Friday, December 19, 2008

Friday's Featured Film - 12/19/08

New movies are usually released to theaters every Friday, but who’s got 10 bucks these days to drop on a movie that may well be a load of crap? Given those odds, each Friday I offer an alternative on DVD that you can rent at your local video store (or in some cases, avoid at all costs). Some will be new releases, others you may have to hunt for, but all of them are available to light up your small screen should it be a lazy Friday night.

Run Fatboy Run

I’m a huge fan of British actor Simon Pegg. I think he’s one of the funniest actors on the planet. Most well known for his two genre-spoofs Shaun of the Dead and Hot Fuzz (both of which feature collaborators Nick Frost and Edgar Wright), Pegg is a terrific physical comedian with great timing and a very likeable on-screen persona. He’s the kind of guy you root for while doubling over in laughter. That combination works perfectly in his new film, Run Fatboy Run, the directorial debut of Friends actor David Schwimmer. This being Pegg’s first leading role apart from Frost and Wright, I wasn’t entirely sure what to expect, but the movie delivered laughs aplenty and a sweet story that uses every Rocky-inspired stereotype in the books but pulls it off well.

Pegg plays Dennis Doyle, a security guard at a women’s clothing store who epitomizes the word slacker. His life’s regret is having left his pregnant girlfriend Libby (Thandie Newton) at the alter five years prior. He misses her and he loves his son Jake (Matthew Fenton), but he can never find it in himself to do anything with his life. That changes, however, when Libby begins seeing a new boyfriend, Whit, (Hank Azaria) who is everything Dennis is not – driven, athletic, attractive, wealthy and successful. When Dennis begins to realize that Whit is gaining a better presence in his son’s life than he has, he decides that he has to make a change. Since Whit runs marathons for charity, Dennis decides that’s what he will do. Coached by his best friend (Dylan Moran, who Pegg fans will remember from Shaun) and eccentric landlord (Harish Patel), Dennis sets out to prove to himself and his family that for once in his life he’s capable of finishing something.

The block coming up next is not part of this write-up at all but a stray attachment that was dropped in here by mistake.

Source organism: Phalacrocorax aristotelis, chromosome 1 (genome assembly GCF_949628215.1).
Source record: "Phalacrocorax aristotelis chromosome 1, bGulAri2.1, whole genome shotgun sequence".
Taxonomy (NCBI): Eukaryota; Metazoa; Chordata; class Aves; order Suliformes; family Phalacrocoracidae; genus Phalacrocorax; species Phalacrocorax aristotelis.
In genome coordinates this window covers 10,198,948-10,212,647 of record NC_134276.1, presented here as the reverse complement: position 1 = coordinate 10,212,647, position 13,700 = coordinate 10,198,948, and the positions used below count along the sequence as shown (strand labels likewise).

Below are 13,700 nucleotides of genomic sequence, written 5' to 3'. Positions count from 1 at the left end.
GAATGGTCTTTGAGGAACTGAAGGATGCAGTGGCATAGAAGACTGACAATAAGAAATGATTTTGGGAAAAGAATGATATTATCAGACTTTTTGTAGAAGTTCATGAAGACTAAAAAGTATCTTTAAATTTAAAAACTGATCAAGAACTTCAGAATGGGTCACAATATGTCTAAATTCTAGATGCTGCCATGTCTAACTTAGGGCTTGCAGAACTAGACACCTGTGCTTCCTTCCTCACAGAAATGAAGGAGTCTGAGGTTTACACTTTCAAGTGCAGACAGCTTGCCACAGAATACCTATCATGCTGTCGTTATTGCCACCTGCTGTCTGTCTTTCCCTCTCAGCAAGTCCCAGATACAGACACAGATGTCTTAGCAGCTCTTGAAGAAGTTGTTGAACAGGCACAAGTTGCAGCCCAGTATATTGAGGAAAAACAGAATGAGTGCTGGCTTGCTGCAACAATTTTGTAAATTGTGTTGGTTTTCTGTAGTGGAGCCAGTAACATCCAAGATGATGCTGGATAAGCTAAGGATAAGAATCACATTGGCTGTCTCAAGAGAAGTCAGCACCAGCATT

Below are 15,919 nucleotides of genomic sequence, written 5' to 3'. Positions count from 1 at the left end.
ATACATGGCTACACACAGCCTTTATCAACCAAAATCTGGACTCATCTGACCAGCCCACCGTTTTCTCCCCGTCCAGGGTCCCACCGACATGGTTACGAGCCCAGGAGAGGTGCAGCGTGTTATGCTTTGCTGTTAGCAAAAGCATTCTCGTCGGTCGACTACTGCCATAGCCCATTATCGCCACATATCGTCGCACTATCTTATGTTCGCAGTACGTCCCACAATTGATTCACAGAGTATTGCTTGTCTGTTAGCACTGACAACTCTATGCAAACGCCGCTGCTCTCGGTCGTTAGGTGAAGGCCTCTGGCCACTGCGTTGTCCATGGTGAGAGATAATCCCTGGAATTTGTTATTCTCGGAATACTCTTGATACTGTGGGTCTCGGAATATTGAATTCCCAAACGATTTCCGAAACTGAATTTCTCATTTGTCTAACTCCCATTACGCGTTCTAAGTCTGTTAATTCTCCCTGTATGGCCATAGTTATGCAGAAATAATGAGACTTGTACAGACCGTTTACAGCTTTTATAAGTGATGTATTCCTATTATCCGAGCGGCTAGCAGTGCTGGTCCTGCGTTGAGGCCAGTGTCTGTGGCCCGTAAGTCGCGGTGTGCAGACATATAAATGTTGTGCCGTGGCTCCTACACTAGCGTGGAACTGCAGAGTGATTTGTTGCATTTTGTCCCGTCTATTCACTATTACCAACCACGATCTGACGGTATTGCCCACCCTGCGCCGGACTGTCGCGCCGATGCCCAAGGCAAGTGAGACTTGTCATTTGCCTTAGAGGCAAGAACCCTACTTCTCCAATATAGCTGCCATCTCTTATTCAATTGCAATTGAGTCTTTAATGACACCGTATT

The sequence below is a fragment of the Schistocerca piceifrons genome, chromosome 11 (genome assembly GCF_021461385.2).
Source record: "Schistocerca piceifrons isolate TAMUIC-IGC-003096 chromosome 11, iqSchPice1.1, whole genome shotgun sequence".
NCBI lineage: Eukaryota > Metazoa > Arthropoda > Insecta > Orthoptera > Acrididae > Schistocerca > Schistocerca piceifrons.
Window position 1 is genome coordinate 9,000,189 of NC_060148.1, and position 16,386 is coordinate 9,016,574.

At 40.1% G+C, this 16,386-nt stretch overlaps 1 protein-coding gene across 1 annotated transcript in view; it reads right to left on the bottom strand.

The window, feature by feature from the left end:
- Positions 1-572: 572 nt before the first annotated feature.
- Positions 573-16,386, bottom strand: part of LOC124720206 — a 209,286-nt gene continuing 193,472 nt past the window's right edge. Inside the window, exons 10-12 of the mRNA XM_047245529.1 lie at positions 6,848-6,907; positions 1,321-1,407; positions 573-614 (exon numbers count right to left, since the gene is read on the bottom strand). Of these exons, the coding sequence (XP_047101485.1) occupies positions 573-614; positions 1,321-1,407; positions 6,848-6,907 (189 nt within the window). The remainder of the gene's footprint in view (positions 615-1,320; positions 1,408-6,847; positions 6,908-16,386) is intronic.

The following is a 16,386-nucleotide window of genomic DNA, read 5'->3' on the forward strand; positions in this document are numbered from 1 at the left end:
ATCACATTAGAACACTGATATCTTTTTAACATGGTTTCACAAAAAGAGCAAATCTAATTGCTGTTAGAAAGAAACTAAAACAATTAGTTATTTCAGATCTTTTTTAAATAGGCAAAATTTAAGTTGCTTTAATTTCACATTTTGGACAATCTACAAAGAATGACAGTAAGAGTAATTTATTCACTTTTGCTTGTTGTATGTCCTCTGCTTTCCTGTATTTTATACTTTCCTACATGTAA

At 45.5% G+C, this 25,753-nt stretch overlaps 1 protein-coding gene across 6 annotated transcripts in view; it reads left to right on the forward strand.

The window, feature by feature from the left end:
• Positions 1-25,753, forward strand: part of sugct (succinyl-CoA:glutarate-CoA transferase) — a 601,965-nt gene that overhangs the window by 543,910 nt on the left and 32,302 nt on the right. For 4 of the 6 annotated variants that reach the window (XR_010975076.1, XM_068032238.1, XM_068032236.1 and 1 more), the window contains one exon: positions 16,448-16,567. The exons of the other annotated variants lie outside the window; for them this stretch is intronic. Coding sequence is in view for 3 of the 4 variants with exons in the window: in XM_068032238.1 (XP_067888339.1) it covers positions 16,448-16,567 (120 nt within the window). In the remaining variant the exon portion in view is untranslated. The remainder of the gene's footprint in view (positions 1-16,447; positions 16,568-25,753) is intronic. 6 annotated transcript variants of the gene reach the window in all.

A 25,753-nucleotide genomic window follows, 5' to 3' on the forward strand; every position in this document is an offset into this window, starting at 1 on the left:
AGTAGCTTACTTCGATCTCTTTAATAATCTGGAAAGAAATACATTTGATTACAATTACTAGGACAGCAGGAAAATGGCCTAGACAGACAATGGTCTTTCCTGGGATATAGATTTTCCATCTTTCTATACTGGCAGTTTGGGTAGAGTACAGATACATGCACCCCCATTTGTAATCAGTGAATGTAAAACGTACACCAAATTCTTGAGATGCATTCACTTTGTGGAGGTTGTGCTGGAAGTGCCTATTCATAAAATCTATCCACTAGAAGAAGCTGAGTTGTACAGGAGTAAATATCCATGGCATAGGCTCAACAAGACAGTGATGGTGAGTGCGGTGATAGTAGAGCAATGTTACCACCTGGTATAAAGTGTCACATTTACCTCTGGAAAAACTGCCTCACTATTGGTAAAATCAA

As I said, the story here is nothing innovative. Lovable loser trains hard to compete athletically against big, bad, champion. You’ll be treated to the same training montages, crises of confidence, and dramatic finishes you’ve come to expect form a hundred other films. What sets Run Fatboy Run apart is not what it does, but how it does it and who does it. Schwimmer is a pleasant surprise in his first turn behind the camera, pulling off all of the above conventions in a way that never feels cheap and overused. The cast is excellent, especially the dynamic between Pegg and Moran. Azaria ends up mainly playing the straight man, which I didn’t expect, but he does a great job, as does the rest of the supporting cast. There are plenty of laugh-out-loud moments, and the movie does a good job of balancing the more subdued British humor the cast plays to with the more straightforward gags that an American audience expects. Comedy is an extremely subjective genre to evaluate, and those easily offended by sexual humor may be more uncomfortable than humored by some of the jokes (though not on the level of a Wedding Crashers or even the Austin Powers films), but Heather, myself, and the friend we watched it with laughed and laughed a lot. This was a really fun film, and I’d certainly recommend it, especially if you’re a fan of Pegg’s previous work. It’s no Hot Fuzz, but it’s a nice holdover until the conclusion of Pegg, Frost, and Wright’s “Blood and Ice Cream” trilogy arrives in a couple years. - ***1/2 (out of 4)

Run Fatboy Run is rated PG-13 for some rude and sexual humor, nudity, language and smoking.

No comments: